It may seem trite to some big name bloggers to feature a “celebrity” winemaker. And, indeed, there are those celebrities with so much cash to spend that they’ll simply slap their name on a label of pretty much any product. So, it would stand to reason that a celebrity-named wine would taste as artificial as Hollywood looks. Well, Yao Ming isn’t from Hollywood and if you know anything about him, you know that he’s actually a gentle-spoken, if not shy, individual. The Yao Family Wines 2014 Cabernet Sauvignon speaks, not of Yao’s social status — but of a young wine-personality on the brink of great ideas.
About the Wine: If there’s one other thing I know about Yao Ming is that he fell in love with big bold Napa Cabs while he was eating big bold, Texas meals. So it’s no surprise that he would station his winery and tasting room in the heart of Napa Valley and source his grapes from the region best known for the rustic red wine.
No, Yao Ming is not the winemaker, Director of Winemaking, Tom Hinde, is responsible for blending the Bordeaux varietals used in the Yao Ming Napa Valley Cabernet Sauvignon. And, no, Yao Ming is not a grape grower or vineyard owner, instead Yao Family Wines sources its fruit from various vineyards across the valley, including Sugarloaf Mountain Vineyard (Vaca Mountains) Tourmaline Vineyard (Coombsville), Circle S Vineyard (Atlas Peak, Broken Rock Vineyard (Soda Canyon), Silverado Hill Vineyard (Yountville), and Wollack Vineyard (St. Helena). An eclectic mix of some of the most popular and the up-and-coming regions of Napa Valley.
The 2014 Yao Ming Cabernet Sauvignon is a blend of 90% Cabernet Sauvignon, 5% Merlot, 3% Cab Franc and 2% Petite Verdot. Fruit is hand picked, hand sorted, and de-stemmed prior to cold soaking in stainless steel for 5 to 7 days. Skin contact is maintained anywhere between 19 and 34 days before gentle basket pressing and primary malolactic fermentation in barrels. The wine then aged 18 months in French oak (65% new).
Flavor Profile: Pop open the bottle and take a whiff — some call this scent skunk, to me it smells like opening a cardboard box. Either way, what you have here is a bit of reduction (your first clue to my conclusion of this wine), so you’ll want to keep that bottle open to air for at least 30 minutes and pour your glass at least 5 minutes before enjoying. (No real need to decant unless you’re super excited about drinking the whole lot.)
The wine is unfiltered and unfined, so don’t be surprised if it looks a little rusty and dusty in the glass. And even with the aforementioned “airing,” you’ll want to swirly-twirly that glass before sticking your nose it and definitely before taking that first sip. Once past these initial steps, I found the nose to be abundant with dried fruit — like a dried fruit salad. The second layer is that of dried herbs — akin to those you’d find in your pantry. The third layer (really get some air in here and stick your nose at the top of the glass with room between schnoz and wine) is almost a bit perfumey, but more like dried flowers — like the faintest whisper of potpourri.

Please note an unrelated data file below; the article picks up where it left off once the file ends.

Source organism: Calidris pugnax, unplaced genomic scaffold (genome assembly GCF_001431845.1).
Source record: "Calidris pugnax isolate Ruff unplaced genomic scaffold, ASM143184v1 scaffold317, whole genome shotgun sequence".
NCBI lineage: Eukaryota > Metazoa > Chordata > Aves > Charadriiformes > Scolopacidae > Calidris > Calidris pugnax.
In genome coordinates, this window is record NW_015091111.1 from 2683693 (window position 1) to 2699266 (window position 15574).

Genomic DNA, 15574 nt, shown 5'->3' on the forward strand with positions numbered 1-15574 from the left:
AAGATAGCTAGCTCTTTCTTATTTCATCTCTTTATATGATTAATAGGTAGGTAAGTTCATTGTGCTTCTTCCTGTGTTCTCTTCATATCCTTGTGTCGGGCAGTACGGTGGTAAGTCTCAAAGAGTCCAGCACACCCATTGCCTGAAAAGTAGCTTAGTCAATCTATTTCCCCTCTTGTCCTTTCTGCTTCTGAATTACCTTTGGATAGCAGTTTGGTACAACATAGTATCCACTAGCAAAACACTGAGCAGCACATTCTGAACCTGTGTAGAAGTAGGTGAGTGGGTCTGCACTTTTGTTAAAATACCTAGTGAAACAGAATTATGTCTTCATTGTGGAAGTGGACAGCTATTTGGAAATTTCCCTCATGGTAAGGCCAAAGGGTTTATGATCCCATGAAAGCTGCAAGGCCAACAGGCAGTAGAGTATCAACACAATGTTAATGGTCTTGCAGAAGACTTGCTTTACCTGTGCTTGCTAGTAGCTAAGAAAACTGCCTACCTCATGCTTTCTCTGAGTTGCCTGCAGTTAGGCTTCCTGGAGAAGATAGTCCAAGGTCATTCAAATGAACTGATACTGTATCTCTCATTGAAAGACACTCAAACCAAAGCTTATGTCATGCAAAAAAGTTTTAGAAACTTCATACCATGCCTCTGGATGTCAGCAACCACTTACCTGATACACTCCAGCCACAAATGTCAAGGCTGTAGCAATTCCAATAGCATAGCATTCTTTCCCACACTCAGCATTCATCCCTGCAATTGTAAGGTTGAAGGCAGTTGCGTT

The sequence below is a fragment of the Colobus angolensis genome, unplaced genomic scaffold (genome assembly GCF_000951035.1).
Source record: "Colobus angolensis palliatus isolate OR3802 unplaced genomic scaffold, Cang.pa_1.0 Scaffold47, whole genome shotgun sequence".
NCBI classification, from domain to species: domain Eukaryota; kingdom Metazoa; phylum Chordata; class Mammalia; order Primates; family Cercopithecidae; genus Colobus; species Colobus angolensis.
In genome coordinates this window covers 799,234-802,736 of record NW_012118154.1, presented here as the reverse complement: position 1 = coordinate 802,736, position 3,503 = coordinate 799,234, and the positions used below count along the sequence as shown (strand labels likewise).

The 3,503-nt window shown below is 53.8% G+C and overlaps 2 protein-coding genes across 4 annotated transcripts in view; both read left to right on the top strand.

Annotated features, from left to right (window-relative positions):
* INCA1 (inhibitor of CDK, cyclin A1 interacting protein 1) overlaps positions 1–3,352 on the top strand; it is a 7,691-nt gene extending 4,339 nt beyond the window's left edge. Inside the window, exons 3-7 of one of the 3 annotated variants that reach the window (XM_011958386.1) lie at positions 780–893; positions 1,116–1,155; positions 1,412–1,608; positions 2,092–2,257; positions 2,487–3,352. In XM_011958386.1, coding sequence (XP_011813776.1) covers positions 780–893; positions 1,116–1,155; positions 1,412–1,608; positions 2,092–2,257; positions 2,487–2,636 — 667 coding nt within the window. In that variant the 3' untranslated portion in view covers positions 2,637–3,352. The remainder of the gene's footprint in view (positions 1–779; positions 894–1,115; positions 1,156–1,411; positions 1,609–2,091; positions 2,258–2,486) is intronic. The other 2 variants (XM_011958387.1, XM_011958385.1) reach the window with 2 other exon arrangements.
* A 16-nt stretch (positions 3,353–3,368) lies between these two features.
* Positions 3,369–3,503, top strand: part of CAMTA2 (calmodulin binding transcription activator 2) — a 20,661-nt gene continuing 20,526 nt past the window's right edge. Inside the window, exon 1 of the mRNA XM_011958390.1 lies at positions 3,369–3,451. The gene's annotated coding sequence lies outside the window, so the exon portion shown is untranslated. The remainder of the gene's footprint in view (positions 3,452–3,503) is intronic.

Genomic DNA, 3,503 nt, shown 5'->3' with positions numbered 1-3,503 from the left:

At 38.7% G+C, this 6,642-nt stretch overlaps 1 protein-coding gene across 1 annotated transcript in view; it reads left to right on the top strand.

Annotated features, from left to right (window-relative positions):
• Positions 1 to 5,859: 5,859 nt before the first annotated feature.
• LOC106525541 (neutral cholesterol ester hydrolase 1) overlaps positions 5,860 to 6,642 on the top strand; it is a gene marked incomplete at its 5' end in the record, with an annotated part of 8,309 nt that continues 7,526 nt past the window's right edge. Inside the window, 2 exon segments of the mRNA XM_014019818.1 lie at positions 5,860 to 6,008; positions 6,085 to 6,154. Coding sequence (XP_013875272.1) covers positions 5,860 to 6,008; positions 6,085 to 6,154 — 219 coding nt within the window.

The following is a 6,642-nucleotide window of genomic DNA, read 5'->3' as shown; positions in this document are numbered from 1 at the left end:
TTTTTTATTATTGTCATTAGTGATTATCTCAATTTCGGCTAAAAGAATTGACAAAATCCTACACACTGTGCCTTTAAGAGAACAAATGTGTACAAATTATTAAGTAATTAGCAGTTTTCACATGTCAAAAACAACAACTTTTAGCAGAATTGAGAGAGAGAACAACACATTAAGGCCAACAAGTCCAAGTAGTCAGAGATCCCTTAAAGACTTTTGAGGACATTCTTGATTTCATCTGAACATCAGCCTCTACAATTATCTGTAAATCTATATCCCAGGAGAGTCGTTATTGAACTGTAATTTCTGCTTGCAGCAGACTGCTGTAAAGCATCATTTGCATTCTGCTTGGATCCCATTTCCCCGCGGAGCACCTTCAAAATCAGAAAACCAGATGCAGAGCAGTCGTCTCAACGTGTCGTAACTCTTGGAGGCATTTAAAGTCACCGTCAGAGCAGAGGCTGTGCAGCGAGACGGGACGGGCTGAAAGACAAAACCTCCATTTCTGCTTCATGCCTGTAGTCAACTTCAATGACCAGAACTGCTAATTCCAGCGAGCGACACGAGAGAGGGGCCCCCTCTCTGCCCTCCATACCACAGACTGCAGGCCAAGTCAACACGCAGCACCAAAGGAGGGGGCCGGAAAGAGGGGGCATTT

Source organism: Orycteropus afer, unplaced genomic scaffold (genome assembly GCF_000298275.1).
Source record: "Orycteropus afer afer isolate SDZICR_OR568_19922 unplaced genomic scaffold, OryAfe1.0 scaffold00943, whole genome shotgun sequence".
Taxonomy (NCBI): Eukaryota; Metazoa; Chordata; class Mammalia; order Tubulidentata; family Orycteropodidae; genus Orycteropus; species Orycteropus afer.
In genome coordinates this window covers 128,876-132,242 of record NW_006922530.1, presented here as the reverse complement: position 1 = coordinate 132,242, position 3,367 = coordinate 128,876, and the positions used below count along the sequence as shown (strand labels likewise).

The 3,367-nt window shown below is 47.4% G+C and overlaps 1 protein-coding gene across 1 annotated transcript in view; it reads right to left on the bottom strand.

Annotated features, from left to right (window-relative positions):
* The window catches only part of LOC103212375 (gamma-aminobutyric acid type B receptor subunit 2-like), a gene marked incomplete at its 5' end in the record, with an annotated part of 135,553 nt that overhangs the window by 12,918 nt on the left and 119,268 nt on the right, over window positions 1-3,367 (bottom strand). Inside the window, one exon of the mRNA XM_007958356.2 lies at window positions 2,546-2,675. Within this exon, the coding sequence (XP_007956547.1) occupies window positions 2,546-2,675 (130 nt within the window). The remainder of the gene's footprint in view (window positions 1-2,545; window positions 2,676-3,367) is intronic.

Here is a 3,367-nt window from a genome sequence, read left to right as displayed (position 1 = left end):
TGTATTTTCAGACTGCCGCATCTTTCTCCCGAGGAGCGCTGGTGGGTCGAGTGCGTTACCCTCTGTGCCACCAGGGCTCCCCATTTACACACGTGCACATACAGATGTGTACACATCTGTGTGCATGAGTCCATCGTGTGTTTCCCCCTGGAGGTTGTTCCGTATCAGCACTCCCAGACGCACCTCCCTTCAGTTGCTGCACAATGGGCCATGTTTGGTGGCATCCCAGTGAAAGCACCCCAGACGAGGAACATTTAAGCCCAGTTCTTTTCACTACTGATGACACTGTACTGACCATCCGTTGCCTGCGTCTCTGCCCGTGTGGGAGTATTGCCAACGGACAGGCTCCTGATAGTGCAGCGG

The initial palate is simultaneously juicy, yet dry. It’s as if all those dried fruits sensed on the nose sat in a water bath for a couple of hours, plumping back up — yet, when you chew them, they are still what they are, dried fruit. The tannins are strong — this is a teeth-stainer for sure — and lend to an almost chalky-tacky mid to final palate. The aftertaste circles back to that dried fruit, this time it is distinctly raisin. If you play with your breath post-swallow (exhaling as you keep your mouth shut, sans-wine), you’ll get the most minute essence of chocolate.
My conclusion is this — almost all the components are there: The potential for strong fruit flavors — check; Herbaceous earthiness — check; Tannins — double check. The wine is fine as it is — I’m not saying I didn’t enjoy it. But I would just love for those fruits to open up a bit more, meld with the secondary earth components, let those tannins mellow just a bit, and find a bit of acid. I think the wine, like Yao’s wine-producing career, is quite young and full of potential. I’m curious what his inaugural 2010 vintage tastes like because I think the wine only needs a few more years on it to really round out the palate.
Food Pairing: Like I said, I did enjoy my Yao Ming Cabernet. (Honestly, I mostly had fun sussing it out — the compilation of flavors and textures just tickled the wine-sleuth in me.) So, as customary I did my best to pair my wine with a meal and, knowing Yao’s passion for Texas grub, I paired my 2014 Yao Ming Cabernet Sauvignon with barbecue chicken (complete with BBQ sauce), grilled baked potato, and a blend of broccoli and sautéed onion topped with blue cheese on the side.
If you’re going to drink Yao Ming’s wine now, this is the way to do it. The blue cheese with it’s creamy texture and funky aromas calmed the tannins and opened up the berries — I could actually taste blueberry, blackberry, a bit of plum. The spices in the sauce brought forth a bit of needed heat on the palate, but it also got that buried acidity in the wine to come out and play as well. And because everything from the chicken to the potato was cooked on the grill over wood chips, I was able to even find some of that oak aging mentioned in the winemaking.
This is a food wine for sure.
More Info: I received the 2014 Yao Ming Cabernet Sauvignon as a sample for review. (Many thanks!) For more information about Yao Ming (as a wine producer) and to purchase wines directly, please visit the Yao Family Wines website.
You can follow Stacy Briscoe at www.briscoebites.com. Twitter: @SLBriscoe.